militaryzoologistAI and Robotics

Dec 1, 2013 (3 years and 4 months ago)



Project manager

Andreas Nilsson (apn2107)

Language and tools guru

Suhan Canaran (sc3055)

System architect

Akshat Sikarwar (as3515)

System integrator

Eric Schmidt (eds2103)

Tester and validator

Aaradhi Tilva (at2577)


A cellular autom
aton is a mathematical model that consists of a grid of cells,
where each cell can be in any of set of states, with an initial configuration specifying the
initial state of each cell, and a set of rules that are applied to each cell in the grid to
e its state in the next time
step of the automaton. British mathematician John
Conway’s “Game of Life” is a cellular automaton with two states, “alive” or “dead,” and
three rules:

1. If alive and have fewer than two live neighbors, die (as if by loneline

2. If alive and have more than three live neighbors, die (as if by overcrowding)

3. If dead and have exactly three live neighbors, become alive

This is the most famous cellular automaton. We believe cellular automata may be useful
tools for modeling

a variety of phenomena, as the game of life suggests they are, and so
we would like to make it easy to construct and visualize them. Our programming
language aspires to make it very easy to describe and visualize a diverse set of automata,
especially auto
mata like the game of life, which have English interpretations.

Design Goals


Since our language is already restricted to the limited application domain
of constructing cellular automata, we would like it to be very expressive. The
user sho
uld be able to construct anything he can think of that could reasonably be
thought of as a cellular automaton.


Again, since the language has only one job, it should be designed to be
very good at it. Thus, another design goal is to make it ve
ry easy to describe the
wide variety of automata that can be described in our language.


So that others may easily interpret the described automata in a natural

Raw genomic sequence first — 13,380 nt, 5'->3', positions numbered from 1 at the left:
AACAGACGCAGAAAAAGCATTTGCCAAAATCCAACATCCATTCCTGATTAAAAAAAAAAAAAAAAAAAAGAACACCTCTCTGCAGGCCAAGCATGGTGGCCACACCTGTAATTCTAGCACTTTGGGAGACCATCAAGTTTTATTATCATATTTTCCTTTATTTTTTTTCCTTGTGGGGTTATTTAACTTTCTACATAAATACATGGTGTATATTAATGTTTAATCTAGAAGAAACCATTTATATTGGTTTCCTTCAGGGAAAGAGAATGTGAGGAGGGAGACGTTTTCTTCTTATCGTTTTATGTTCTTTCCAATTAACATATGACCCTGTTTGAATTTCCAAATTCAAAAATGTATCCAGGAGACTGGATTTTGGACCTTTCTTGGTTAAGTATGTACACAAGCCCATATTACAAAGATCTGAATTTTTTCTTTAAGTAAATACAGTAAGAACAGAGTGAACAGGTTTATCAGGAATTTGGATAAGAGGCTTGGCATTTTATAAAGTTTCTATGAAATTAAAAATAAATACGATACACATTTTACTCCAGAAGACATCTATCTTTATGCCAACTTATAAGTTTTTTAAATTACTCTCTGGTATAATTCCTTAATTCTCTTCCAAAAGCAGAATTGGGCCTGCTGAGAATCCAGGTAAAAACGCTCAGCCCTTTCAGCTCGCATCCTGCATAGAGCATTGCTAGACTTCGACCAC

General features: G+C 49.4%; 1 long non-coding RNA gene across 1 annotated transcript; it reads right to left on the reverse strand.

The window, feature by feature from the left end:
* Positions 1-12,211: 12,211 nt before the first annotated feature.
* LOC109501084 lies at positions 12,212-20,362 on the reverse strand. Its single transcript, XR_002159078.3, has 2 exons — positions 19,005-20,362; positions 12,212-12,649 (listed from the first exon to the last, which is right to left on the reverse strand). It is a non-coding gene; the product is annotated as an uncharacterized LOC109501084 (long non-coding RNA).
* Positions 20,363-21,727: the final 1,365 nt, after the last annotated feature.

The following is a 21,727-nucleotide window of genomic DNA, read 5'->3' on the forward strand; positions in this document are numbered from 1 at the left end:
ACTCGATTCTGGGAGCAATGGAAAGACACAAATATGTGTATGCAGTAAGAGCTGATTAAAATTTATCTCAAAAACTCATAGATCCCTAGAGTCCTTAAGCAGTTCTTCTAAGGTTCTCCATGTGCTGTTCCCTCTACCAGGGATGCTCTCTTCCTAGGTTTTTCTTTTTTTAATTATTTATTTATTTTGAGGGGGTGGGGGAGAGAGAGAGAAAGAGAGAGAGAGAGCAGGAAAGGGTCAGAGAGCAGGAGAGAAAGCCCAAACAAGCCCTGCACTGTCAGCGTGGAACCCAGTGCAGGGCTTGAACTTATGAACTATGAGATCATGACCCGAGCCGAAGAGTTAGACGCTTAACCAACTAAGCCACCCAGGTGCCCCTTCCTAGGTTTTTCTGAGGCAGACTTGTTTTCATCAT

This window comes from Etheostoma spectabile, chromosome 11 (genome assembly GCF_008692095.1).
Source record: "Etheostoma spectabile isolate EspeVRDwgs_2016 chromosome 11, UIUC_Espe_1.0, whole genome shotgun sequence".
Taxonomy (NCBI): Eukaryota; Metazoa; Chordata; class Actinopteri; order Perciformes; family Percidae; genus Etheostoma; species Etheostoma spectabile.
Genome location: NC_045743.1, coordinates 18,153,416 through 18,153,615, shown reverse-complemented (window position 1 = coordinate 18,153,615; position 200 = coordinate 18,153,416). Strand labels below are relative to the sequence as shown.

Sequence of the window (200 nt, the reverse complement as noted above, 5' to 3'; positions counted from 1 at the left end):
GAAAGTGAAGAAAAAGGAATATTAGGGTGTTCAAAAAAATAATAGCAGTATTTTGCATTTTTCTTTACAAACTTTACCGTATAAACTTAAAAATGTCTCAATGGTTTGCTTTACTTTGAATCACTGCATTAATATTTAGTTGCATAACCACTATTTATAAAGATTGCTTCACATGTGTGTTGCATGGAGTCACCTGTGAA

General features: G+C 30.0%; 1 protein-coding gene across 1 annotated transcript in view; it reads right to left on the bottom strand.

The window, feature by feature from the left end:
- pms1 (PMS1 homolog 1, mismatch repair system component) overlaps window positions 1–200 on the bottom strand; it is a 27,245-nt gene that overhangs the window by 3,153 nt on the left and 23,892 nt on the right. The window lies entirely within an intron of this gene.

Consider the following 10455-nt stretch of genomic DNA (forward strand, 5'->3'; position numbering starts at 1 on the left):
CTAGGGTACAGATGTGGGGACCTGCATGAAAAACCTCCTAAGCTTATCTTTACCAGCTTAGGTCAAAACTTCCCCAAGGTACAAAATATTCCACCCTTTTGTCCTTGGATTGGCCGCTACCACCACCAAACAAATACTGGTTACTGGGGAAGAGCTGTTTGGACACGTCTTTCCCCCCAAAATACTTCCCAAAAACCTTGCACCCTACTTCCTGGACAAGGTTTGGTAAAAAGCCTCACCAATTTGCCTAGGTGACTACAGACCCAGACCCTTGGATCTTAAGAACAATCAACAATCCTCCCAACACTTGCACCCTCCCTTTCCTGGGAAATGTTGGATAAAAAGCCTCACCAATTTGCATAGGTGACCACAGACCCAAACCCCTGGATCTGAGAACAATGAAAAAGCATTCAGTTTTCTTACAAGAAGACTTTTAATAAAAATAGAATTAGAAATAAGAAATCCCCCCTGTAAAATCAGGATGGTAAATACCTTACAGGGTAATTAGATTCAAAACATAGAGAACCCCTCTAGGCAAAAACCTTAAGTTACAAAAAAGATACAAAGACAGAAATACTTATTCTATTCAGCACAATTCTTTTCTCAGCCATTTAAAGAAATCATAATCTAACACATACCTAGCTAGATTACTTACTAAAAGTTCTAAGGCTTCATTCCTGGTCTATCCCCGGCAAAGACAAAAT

language way, the language should be as human
readable as possible. This will
nclude the labeling of states and rules with strings.

Main features

EXGOL describes simulations and can as such be classified as a declarative
language. The character set will be standard ASCII. EXGOL will use Lex
like '%%' to
divide programs into three


1. Specif
ication of parameters
(e.g. allowable states, number of dimensions)

2. Specification of rules

3. Specific
ation of initial configuration
and output

will only support one data type, “

which describes a transition from one
to another. See examples DIE and BREED below. Comments are supported using

” at

the beginning of lin
es. Assignments are done using “:=”
. In the transition rules we
will support relative operators such as =, <, >, <=, =>, &&, ||. We will have a number of
reserved keywords, both for simulation initialization and as help to specify transition
rules. In the program listing below we use the keyword peers to represent the number of
neighbors of the same class. Many of the parameters such as grid, grid_type and
transition_resolution will be optional and have default values.

In addition to specifying an automaton, the user will be able
to specify aspects of
its output as well.

The language will allow the user to write the output to a file as text,
with a variety
of options related to that output. Alternatively, the user may choose a
visualization of the output, and specify parameters
of the visualization
including speed
and zoom. “Stretch” goals
support for the visualization of more than 2
ability to write the visualization, or certain snapshots of it, to a file or set
of files; a graphical “initial configuration” editor where the user can use a pencil and
palette to color the cells with any of the automaton’s states; and having the visualiz
displayed in a visualization controller that allows the user to dynamically step forward or
backward in the automaton, and change the speed and zoom, as the visualization

Conway's Game of Life in EXGOL alpha 0.1

# Initialize simulation

class := {black}

state := {empty, occupied}

grid := [20 x 20]

grid_type := BOUNDED

transition_resolution := HIGHEST

# Declaration of transition types

trans DIE := occupied
> empty

trans BREED := empty
> occupied


# specify transi
tion rules

transition LONELY: (DIE, peers < 2, 1)

transition OVERPOPL: (DIE, peers > 3, 1)

transition BIRTH: (BREED, peers >= 2 && peers <= 3, 1)


# populate the grid

populate(black, random, 0.1)

# start simulation using a chosen number of trans
ition rules


Extended Game of Life in EXGOL alpha 0.1

# Initialize simulation parameters

class := {bacteria, virus}

state := {empty, occupied}

trans DIE := occupied
> empty

trans BREED := empty
> occupied



note that we changed probabilities and added the number of enemy neighbors into the

# Overpopulation is good in times of war.

transition LONELY: (DIE, peers < 2, 1)

transition KILLED: (DIE, enemies > peers, 0.5)

transition BIRTH: (BREED, peers

>= 2 && peers <= 3 && enemies < 1, 1)


populate(bacteria, square, 2, 2, 5)

populate(virus, circle, 10, 10, 5)